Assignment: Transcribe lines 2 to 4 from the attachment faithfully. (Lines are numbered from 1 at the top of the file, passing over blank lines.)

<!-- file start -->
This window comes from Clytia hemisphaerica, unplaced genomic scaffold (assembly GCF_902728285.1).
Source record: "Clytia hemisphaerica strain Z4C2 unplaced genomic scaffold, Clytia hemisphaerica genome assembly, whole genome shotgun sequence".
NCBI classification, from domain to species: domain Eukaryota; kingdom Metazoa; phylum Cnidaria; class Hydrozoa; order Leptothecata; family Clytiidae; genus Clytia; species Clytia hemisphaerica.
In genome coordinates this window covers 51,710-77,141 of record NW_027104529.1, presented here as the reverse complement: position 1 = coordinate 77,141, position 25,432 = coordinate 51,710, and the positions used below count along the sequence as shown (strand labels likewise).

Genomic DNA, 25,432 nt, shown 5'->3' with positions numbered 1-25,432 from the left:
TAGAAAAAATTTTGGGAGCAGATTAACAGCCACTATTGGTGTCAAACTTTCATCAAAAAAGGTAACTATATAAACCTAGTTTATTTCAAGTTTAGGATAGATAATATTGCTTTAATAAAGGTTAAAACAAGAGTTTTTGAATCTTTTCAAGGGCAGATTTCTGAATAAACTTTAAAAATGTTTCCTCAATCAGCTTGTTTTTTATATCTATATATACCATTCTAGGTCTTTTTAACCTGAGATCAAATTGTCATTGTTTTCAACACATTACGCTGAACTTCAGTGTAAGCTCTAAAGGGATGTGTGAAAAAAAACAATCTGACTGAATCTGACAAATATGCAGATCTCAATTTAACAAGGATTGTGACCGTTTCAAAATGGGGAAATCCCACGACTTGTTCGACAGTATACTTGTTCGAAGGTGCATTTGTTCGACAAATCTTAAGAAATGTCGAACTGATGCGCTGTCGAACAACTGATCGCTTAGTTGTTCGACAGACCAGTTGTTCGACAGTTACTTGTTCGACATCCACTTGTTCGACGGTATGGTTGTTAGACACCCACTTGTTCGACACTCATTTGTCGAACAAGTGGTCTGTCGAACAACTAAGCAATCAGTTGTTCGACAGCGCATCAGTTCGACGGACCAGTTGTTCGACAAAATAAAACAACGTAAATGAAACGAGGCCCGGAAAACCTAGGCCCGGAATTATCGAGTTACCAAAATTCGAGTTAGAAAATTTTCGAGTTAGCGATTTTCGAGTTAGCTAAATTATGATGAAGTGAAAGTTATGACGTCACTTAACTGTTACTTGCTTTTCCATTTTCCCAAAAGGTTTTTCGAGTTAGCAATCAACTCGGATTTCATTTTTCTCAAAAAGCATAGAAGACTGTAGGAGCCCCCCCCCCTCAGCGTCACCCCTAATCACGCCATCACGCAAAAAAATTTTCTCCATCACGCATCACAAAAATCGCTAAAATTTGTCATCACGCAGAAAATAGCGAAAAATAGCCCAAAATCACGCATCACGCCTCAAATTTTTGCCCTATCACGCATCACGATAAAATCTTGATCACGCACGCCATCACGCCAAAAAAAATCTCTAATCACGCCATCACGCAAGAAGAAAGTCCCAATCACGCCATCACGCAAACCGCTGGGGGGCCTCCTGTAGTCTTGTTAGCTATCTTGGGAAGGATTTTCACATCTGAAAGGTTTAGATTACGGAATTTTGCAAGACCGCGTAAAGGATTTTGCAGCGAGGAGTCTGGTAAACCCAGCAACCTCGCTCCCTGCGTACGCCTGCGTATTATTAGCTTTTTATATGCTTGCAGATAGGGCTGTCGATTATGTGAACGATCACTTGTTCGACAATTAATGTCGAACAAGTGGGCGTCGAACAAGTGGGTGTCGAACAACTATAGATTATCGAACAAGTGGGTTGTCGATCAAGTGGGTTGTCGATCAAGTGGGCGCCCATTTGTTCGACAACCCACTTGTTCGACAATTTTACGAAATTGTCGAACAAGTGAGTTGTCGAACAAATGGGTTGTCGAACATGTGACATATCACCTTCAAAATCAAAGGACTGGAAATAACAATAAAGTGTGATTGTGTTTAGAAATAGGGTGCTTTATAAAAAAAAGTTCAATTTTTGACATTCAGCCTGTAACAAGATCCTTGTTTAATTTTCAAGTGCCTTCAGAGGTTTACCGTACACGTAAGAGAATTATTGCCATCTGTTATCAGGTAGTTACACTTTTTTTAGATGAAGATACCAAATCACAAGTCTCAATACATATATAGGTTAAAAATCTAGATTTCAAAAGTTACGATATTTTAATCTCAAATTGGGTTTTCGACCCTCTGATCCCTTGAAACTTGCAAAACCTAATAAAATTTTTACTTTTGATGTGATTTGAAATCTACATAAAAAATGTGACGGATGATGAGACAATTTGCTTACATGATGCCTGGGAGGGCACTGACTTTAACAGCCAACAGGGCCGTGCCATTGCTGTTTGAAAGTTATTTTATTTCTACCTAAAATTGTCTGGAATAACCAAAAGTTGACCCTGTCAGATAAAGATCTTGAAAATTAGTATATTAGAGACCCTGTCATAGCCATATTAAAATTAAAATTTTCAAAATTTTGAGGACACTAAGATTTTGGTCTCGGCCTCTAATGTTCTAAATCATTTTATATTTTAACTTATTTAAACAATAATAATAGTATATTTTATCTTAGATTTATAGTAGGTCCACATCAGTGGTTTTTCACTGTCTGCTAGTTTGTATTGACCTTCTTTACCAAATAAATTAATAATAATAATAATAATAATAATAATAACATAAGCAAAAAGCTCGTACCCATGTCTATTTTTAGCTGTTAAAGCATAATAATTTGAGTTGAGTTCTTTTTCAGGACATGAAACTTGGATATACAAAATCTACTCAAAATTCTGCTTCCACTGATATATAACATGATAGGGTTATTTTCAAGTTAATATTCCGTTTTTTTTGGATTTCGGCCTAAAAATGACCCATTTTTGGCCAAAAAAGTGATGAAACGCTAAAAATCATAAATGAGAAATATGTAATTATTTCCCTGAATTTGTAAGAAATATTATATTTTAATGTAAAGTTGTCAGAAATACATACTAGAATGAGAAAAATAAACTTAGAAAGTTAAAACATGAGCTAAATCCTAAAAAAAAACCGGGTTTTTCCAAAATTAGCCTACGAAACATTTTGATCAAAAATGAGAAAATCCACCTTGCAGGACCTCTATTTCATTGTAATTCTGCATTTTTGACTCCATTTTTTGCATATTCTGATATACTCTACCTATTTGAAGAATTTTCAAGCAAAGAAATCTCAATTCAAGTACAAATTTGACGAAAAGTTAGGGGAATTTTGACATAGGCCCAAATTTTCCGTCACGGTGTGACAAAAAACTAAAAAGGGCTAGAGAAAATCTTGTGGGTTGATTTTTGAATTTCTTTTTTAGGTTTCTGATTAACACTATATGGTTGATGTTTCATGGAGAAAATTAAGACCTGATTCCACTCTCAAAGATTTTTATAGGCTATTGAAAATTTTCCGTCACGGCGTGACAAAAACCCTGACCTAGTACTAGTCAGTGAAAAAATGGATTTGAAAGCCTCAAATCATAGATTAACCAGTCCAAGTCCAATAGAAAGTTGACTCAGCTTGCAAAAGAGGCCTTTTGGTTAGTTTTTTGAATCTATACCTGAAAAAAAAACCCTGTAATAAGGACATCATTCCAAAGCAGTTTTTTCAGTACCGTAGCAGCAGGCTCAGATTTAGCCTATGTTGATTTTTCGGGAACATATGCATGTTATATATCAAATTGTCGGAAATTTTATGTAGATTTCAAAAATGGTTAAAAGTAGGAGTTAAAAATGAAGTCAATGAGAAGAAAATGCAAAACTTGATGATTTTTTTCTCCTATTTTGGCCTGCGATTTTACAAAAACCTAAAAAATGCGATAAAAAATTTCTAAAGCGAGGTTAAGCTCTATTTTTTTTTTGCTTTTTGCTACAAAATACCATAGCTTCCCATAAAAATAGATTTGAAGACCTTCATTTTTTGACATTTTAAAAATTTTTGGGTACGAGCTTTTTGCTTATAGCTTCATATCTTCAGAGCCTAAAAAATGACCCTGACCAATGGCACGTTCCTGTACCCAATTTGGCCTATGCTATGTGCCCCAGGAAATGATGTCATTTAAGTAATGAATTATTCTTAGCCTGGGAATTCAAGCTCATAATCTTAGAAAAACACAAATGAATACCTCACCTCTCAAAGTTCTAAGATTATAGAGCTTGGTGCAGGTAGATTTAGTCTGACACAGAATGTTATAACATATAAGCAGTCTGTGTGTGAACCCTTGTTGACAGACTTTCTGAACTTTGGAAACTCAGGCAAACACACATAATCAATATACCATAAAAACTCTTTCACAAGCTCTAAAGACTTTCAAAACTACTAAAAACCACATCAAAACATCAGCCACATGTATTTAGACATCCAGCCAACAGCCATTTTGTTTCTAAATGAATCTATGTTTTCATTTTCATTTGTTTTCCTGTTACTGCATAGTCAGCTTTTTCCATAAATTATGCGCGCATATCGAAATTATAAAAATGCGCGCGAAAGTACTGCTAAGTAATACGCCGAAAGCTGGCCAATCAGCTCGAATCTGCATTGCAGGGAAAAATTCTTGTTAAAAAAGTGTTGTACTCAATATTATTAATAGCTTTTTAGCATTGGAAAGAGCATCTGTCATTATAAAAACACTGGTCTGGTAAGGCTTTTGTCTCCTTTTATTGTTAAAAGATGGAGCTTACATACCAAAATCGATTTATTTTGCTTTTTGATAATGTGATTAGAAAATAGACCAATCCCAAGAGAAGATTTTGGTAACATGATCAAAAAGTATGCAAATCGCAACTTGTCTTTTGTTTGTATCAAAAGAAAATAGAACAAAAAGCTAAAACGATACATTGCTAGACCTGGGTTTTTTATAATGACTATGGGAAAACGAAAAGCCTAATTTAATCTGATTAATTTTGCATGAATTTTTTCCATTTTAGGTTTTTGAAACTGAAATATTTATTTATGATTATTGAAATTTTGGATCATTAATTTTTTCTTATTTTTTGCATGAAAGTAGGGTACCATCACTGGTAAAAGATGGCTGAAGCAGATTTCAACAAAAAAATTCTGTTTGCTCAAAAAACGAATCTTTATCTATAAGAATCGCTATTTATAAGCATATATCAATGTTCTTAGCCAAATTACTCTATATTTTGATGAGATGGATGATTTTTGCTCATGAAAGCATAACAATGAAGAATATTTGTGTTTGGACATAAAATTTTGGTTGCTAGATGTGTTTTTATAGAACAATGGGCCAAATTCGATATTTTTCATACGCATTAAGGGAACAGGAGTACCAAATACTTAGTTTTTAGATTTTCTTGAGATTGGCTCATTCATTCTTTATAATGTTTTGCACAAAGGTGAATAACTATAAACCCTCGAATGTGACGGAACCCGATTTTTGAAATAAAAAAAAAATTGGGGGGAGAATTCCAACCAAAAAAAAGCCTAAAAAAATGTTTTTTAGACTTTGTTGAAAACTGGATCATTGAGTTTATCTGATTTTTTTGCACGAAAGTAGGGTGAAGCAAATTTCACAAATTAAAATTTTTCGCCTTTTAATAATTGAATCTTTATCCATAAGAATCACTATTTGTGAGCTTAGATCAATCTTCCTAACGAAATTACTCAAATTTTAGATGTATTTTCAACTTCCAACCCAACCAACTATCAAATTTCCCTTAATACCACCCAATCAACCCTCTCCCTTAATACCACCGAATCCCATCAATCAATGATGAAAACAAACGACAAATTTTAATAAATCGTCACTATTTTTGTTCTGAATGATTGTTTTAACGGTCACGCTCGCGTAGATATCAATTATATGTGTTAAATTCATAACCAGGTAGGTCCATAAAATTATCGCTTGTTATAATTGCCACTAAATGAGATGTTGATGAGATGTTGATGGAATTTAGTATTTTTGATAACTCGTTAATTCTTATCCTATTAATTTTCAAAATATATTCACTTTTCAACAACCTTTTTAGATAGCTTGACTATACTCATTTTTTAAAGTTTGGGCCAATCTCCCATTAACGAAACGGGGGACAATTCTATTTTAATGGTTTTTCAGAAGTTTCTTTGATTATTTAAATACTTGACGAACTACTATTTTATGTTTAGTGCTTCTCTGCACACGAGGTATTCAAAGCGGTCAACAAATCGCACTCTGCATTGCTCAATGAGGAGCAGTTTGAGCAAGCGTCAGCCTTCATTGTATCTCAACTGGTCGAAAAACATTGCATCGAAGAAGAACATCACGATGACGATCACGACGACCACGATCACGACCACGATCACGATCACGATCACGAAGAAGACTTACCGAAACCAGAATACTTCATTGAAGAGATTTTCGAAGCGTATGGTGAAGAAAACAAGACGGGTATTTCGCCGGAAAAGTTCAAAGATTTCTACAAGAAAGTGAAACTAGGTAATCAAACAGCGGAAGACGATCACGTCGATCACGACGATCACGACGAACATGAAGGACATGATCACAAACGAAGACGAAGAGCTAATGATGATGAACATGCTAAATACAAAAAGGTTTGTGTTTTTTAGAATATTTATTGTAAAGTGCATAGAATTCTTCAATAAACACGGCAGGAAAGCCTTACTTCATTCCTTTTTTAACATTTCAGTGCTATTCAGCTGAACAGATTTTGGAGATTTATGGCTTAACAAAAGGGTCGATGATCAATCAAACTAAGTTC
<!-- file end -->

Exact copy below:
Source record: "Clytia hemisphaerica strain Z4C2 unplaced genomic scaffold, Clytia hemisphaerica genome assembly, whole genome shotgun sequence".
NCBI classification, from domain to species: domain Eukaryota; kingdom Metazoa; phylum Cnidaria; class Hydrozoa; order Leptothecata; family Clytiidae; genus Clytia; species Clytia hemisphaerica.
In genome coordinates this window covers 51,710-77,141 of record NW_027104529.1, presented here as the reverse complement: position 1 = coordinate 77,141, position 25,432 = coordinate 51,710, and the positions used below count along the sequence as shown (strand labels likewise).